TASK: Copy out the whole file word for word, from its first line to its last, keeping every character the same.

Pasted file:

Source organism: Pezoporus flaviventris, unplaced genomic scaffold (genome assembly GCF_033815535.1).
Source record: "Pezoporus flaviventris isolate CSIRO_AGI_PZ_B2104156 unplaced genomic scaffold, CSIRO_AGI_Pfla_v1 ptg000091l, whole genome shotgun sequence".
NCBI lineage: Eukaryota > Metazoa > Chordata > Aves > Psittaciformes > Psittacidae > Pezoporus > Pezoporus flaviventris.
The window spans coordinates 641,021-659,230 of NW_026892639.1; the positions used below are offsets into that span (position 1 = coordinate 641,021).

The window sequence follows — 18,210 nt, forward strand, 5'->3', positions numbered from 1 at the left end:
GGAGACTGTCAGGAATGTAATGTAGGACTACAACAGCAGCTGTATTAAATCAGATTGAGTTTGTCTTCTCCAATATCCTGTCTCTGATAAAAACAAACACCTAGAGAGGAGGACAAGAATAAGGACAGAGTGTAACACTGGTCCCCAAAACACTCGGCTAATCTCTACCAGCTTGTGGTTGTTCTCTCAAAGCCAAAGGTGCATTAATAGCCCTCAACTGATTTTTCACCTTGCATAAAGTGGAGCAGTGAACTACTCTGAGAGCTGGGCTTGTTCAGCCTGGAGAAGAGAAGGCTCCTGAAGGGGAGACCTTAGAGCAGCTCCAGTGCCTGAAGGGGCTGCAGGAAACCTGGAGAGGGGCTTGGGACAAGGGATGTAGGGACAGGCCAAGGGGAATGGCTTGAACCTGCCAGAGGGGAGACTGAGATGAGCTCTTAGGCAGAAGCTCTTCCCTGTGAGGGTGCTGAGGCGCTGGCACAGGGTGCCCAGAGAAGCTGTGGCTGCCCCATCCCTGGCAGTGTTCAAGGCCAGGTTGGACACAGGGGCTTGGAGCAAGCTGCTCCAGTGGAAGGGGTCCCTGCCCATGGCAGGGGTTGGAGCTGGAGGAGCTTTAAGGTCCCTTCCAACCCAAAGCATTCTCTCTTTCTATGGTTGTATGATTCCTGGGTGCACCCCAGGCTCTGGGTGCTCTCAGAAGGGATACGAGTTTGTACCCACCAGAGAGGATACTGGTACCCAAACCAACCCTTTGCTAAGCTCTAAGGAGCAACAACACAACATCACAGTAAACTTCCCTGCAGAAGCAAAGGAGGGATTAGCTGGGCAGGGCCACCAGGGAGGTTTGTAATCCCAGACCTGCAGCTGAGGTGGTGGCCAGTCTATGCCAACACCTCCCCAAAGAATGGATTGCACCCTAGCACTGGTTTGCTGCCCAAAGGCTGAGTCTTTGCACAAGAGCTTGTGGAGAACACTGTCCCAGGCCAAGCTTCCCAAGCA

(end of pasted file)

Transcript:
Source organism: Pezoporus flaviventris, unplaced genomic scaffold (genome assembly GCF_033815535.1).
Source record: "Pezoporus flaviventris isolate CSIRO_AGI_PZ_B2104156 unplaced genomic scaffold, CSIRO_AGI_Pfla_v1 ptg000091l, whole genome shotgun sequence".
NCBI lineage: Eukaryota > Metazoa > Chordata > Aves > Psittaciformes > Psittacidae > Pezoporus > Pezoporus flaviventris.
The window spans coordinates 641,021-659,230 of NW_026892639.1; the positions used below are offsets into that span (position 1 = coordinate 641,021).

The window sequence follows — 18,210 nt, forward strand, 5'->3', positions numbered from 1 at the left end:
GGAGACTGTCAGGAATGTAATGTAGGACTACAACAGCAGCTGTATTAAATCAGATTGAGTTTGTCTTCTCCAATATCCTGTCTCTGATAAAAACAAACACCTAGAGAGGAGGACAAGAATAAGGACAGAGTGTAACACTGGTCCCCAAAACACTCGGCTAATCTCTACCAGCTTGTGGTTGTTCTCTCAAAGCCAAAGGTGCATTAATAGCCCTCAACTGATTTTTCACCTTGCATAAAGTGGAGCAGTGAACTACTCTGAGAGCTGGGCTTGTTCAGCCTGGAGAAGAGAAGGCTCCTGAAGGGGAGACCTTAGAGCAGCTCCAGTGCCTGAAGGGGCTGCAGGAAACCTGGAGAGGGGCTTGGGACAAGGGATGTAGGGACAGGCCAAGGGGAATGGCTTGAACCTGCCAGAGGGGAGACTGAGATGAGCTCTTAGGCAGAAGCTCTTCCCTGTGAGGGTGCTGAGGCGCTGGCACAGGGTGCCCAGAGAAGCTGTGGCTGCCCCATCCCTGGCAGTGTTCAAGGCCAGGTTGGACACAGGGGCTTGGAGCAAGCTGCTCCAGTGGAAGGGGTCCCTGCCCATGGCAGGGGTTGGAGCTGGAGGAGCTTTAAGGTCCCTTCCAACCCAAAGCATTCTCTCTTTCTATGGTTGTATGATTCCTGGGTGCACCCCAGGCTCTGGGTGCTCTCAGAAGGGATACGAGTTTGTACCCACCAGAGAGGATACTGGTACCCAAACCAACCCTTTGCTAAGCTCTAAGGAGCAACAACACAACATCACAGTAAACTTCCCTGCAGAAGCAAAGGAGGGATTAGCTGGGCAGGGCCACCAGGGAGGTTTGTAATCCCAGACCTGCAGCTGAGGTGGTGGCCAGTCTATGCCAACACCTCCCCAAAGAATGGATTGCACCCTAGCACTGGTTTGCTGCCCAAAGGCTGAGTCTTTGCACAAGAGCTTGTGGAGAACACTGTCCCAGGCCAAGCTTCCCAAGCA